Next lesson playing in 5 seconds

Cancel
  • Overview
  • Transcript

2.2 Signal-to-Noise Ratio

Signal-to-noise ratio is one of the most important aspects of audio recording. In music recording, a bit of noise can often be masked by other instruments, but with a single voice you are much more exposed, and getting a good signal-to-noise ratio is critical.

2.2 Signal-to-Noise Ratio

Signal to noise ratio is one of the most important aspects of audio recording. In music recording a bit of noise can often be masked by other instruments, but with a single voice, you are much more exposed and getting a good signal to noise ratio is critical. Signal to noise ratio, often abbreviated as SNR or S/N, compares the level of a desired signal to the level of background noise. Background noise can literally be noise in the background. But it can also be noise generated by your microphone, noise from the preamp, noise generated in the electronics in the analogue to digital conversion itself. Or external environmental noise, like an HVAC system. Noise is anything that's not the signal that you're trying to record. Getting more signal to noise means a cleaner, clearer sounding recording, and is a fundamental concept in recording. In digital audio, zero dBFS or zero decibels full scale is a sign to the maximum possible digital level. All levels that fall below this maximum will be given a negative value. For example, negative ten decibels. Zero dBFS is also where digital clipping occurs. When the value of a signal is larger than the zero dBFS maximum, the wave form gets clipped, or squared off and can sound nasty. I'm gonna go over this a little bit more later when we talk about setting levels but for now all you need to understand is that you cannot go above zero dBFS. So, how do you get a good signal to noise ratio? Well to start, you want to record in a quiet environment. Sometimes, this will mean that you will have to record when people and traffic are less active. Depending on your area, that could be early in the morning, late at night or in the middle of the day. You want to make sure that you are away from large appliances that might be running and making noise. Like refrigerators, dish washers, laundry machines and HVAC systems. You also want to keep away from smaller devices that produce noise like computers and external hard drives. The other important element to getting a good signal to noise ratio is getting the microphone close to the sound source. The mic should be about eight inches away from your mouth. As the mic gets further away the direct sound of your voice is reduced and the reflected sound of your voice bouncing around the room and the ambient noises that are in your space will be increased. This is a recording of the AKG C3000B from about eight inches away. This is a recording of the AKG C3000B Large Diaphragm Condenser microphone from about 12 inches away. This is a recording of the AKG C3000B Large Diaphragm Condenser Microphone from about 24 inches away. This is a recording of the AKG C3000B Large Diaphragm Condenser Microphone from about 48 inches away. Getting the microphone close to your mouth is really the most important thing. This is especially true with voiceovers. If you wanna capture the dynamic range and subtle nuances of the voice, getting the mic in close is the way to do it. That said, you do not want to get the microphone a lot closer than eight inches, because you will start to get some nasty side effects like air bursts and mouth clicks. Getting a good signal to noise also means setting appropriate levels on your preamp. If you have isolated yourself from external noise sources as best you can, there will still be noise in your recording. This comes from the AD conversion, the preamp and even the microphone. And this is called the noise floor. The noise floor is the measure of the signal created from the sum of all the noise sources and unwanted signals within your system. If you set he recording level of your microphone too low the level of your voice will be sitting much to the noise floor of your recording system. When you bring up the level in post production you will be bringing up all that noise as well. What you'd wanna do instead is record with a signal that's far above the noise floor, without clipping. This is done by turning up the gain on the preamp so you have a strong signal, usually with peaks around negative ten decibels. As long as you are using a decent microphone preamp and have the microphone close, this will get the signal well above the noise floor, and you will get a very good signal to noise ratio. If you were using a microphone that had a lower output and a lower quality preamp, you would be pushing the preamp to a point where it will start generating audible noise. And this is also something that you don't want. This means that you have to have decent equipment, a relatively quiet environment and good microphone placement in order to get maximum signal to noise performance. You're going to learn more about the specific things coming up later in the course. In the next few lessons, I will be going into more detail about the gear used for recording voice overs, starting with the next lesson on computers and software.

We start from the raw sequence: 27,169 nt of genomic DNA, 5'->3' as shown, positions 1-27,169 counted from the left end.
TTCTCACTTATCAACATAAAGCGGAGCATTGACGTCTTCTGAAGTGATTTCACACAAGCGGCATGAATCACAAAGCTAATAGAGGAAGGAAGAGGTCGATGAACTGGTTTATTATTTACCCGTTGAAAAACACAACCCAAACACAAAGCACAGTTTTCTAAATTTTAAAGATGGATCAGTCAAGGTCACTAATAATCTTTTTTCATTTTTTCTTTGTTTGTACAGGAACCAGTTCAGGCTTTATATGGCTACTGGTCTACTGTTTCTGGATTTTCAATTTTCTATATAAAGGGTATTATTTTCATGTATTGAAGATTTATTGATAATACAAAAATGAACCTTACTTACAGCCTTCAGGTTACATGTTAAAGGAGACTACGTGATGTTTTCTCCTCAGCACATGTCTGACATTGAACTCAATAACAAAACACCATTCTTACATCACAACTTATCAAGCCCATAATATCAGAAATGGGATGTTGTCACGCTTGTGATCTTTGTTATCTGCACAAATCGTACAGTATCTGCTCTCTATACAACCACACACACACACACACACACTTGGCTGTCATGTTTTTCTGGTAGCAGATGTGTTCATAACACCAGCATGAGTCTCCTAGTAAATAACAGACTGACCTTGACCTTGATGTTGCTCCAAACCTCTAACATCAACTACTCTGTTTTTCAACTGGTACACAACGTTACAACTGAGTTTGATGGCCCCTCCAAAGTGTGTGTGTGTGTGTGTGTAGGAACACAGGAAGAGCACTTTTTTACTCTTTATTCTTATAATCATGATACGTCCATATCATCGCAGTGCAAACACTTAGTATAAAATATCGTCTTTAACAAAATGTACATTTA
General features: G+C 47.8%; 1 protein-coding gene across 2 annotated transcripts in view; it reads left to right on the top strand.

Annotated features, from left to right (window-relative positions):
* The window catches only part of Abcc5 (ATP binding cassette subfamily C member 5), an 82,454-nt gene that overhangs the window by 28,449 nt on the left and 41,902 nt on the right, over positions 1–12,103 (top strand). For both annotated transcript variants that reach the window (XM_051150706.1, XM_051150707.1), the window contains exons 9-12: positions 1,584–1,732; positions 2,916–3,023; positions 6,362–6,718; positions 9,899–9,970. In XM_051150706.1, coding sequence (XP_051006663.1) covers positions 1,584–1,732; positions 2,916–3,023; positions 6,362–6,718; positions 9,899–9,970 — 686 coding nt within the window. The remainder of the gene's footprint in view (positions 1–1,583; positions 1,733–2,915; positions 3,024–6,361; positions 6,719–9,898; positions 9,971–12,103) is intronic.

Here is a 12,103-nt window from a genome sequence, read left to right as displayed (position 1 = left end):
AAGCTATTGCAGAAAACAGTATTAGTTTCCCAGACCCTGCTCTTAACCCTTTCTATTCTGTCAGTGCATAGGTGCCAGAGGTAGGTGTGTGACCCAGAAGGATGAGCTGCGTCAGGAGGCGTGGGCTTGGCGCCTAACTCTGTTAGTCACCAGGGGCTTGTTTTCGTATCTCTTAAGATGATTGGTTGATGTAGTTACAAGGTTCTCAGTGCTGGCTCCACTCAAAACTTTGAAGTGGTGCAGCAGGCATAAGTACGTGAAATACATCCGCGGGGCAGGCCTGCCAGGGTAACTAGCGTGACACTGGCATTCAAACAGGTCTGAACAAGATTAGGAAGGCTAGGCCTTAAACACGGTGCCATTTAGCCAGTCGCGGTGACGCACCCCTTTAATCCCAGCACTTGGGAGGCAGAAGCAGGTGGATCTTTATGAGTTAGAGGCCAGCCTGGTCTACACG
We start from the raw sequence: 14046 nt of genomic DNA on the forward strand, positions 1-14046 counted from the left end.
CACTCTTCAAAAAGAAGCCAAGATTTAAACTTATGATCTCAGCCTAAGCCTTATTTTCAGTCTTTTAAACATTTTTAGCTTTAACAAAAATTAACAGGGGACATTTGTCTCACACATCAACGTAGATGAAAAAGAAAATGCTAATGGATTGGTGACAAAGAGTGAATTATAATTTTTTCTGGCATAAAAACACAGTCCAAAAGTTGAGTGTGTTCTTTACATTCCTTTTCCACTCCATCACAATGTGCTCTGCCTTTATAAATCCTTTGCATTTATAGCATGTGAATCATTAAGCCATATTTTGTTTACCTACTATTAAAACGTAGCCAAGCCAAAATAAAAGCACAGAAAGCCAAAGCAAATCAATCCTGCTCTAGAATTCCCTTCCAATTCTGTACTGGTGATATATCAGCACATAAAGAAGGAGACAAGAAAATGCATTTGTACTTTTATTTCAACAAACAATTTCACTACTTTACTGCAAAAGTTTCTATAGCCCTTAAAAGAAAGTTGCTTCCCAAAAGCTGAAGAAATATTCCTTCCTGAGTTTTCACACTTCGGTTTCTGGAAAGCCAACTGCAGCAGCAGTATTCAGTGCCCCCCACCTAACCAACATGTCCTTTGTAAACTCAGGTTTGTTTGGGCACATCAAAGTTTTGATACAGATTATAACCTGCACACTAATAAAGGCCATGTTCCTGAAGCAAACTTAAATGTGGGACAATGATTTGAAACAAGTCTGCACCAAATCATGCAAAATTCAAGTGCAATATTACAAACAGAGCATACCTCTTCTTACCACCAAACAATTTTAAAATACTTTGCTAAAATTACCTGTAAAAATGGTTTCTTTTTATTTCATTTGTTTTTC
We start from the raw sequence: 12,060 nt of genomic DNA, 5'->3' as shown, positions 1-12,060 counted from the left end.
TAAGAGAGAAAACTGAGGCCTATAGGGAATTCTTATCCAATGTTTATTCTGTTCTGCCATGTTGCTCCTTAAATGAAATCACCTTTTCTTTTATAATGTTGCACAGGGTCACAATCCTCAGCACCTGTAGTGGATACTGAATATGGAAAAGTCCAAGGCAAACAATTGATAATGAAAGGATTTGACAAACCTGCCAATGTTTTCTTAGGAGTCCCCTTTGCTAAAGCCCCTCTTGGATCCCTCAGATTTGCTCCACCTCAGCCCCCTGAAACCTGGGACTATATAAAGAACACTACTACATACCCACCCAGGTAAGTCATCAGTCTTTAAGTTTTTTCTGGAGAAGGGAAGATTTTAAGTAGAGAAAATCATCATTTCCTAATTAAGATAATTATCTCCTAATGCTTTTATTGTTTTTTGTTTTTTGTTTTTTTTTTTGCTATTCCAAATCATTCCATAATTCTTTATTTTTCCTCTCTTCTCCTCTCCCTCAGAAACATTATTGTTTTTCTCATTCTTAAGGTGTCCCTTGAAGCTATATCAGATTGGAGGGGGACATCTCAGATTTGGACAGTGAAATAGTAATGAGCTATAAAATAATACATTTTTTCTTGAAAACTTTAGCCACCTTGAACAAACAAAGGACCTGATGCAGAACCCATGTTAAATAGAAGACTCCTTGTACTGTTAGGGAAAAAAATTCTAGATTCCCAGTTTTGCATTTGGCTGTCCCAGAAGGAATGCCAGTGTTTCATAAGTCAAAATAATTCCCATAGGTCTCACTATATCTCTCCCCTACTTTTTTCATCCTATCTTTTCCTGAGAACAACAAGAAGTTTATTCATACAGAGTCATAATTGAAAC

Back to the top